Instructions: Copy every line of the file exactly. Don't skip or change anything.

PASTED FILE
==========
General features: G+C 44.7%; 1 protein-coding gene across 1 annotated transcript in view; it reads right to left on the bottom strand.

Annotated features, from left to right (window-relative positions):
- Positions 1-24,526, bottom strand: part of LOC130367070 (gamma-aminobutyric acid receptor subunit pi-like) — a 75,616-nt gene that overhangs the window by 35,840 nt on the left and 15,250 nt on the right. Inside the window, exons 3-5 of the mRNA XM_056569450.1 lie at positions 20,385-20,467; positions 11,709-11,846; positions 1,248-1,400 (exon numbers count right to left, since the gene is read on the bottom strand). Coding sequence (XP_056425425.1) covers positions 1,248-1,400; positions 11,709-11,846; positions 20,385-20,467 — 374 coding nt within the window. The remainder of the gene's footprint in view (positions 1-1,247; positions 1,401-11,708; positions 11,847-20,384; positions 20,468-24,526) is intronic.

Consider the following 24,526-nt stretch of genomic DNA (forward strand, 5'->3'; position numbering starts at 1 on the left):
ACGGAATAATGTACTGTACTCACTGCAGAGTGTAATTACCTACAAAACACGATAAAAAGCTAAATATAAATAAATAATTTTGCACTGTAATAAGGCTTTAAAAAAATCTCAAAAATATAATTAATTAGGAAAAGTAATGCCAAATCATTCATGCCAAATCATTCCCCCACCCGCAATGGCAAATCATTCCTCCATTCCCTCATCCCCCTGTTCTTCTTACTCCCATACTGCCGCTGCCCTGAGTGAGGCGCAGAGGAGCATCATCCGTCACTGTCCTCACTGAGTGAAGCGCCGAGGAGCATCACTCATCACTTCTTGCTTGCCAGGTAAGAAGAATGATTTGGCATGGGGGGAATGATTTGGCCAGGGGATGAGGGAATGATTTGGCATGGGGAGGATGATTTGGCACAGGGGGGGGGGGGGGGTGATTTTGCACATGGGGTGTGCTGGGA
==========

General features: G+C 44.7%; 1 protein-coding gene across 1 annotated transcript in view; it reads right to left on the bottom strand.

Annotated features, from left to right (window-relative positions):
- Positions 1-24,526, bottom strand: part of LOC130367070 (gamma-aminobutyric acid receptor subunit pi-like) — a 75,616-nt gene that overhangs the window by 35,840 nt on the left and 15,250 nt on the right. Inside the window, exons 3-5 of the mRNA XM_056569450.1 lie at positions 20,385-20,467; positions 11,709-11,846; positions 1,248-1,400 (exon numbers count right to left, since the gene is read on the bottom strand). Coding sequence (XP_056425425.1) covers positions 1,248-1,400; positions 11,709-11,846; positions 20,385-20,467 — 374 coding nt within the window. The remainder of the gene's footprint in view (positions 1-1,247; positions 1,401-11,708; positions 11,847-20,384; positions 20,468-24,526) is intronic.

Consider the following 24,526-nt stretch of genomic DNA (forward strand, 5'->3'; position numbering starts at 1 on the left):
ACGGAATAATGTACTGTACTCACTGCAGAGTGTAATTACCTACAAAACACGATAAAAAGCTAAATATAAATAAATAATTTTGCACTGTAATAAGGCTTTAAAAAAATCTCAAAAATATAATTAATTAGGAAAAGTAATGCCAAATCATTCATGCCAAATCATTCCCCCACCCGCAATGGCAAATCATTCCTCCATTCCCTCATCCCCCTGTTCTTCTTACTCCCATACTGCCGCTGCCCTGAGTGAGGCGCAGAGGAGCATCATCCGTCACTGTCCTCACTGAGTGAAGCGCCGAGGAGCATCACTCATCACTTCTTGCTTGCCAGGTAAGAAGAATGATTTGGCATGGGGGGAATGATTTGGCCAGGGGATGAGGGAATGATTTGGCATGGGGAGGATGATTTGGCACAGGGGGGGGGGGGGGGTGATTTTGCACATGGGGTGTGCTGGGA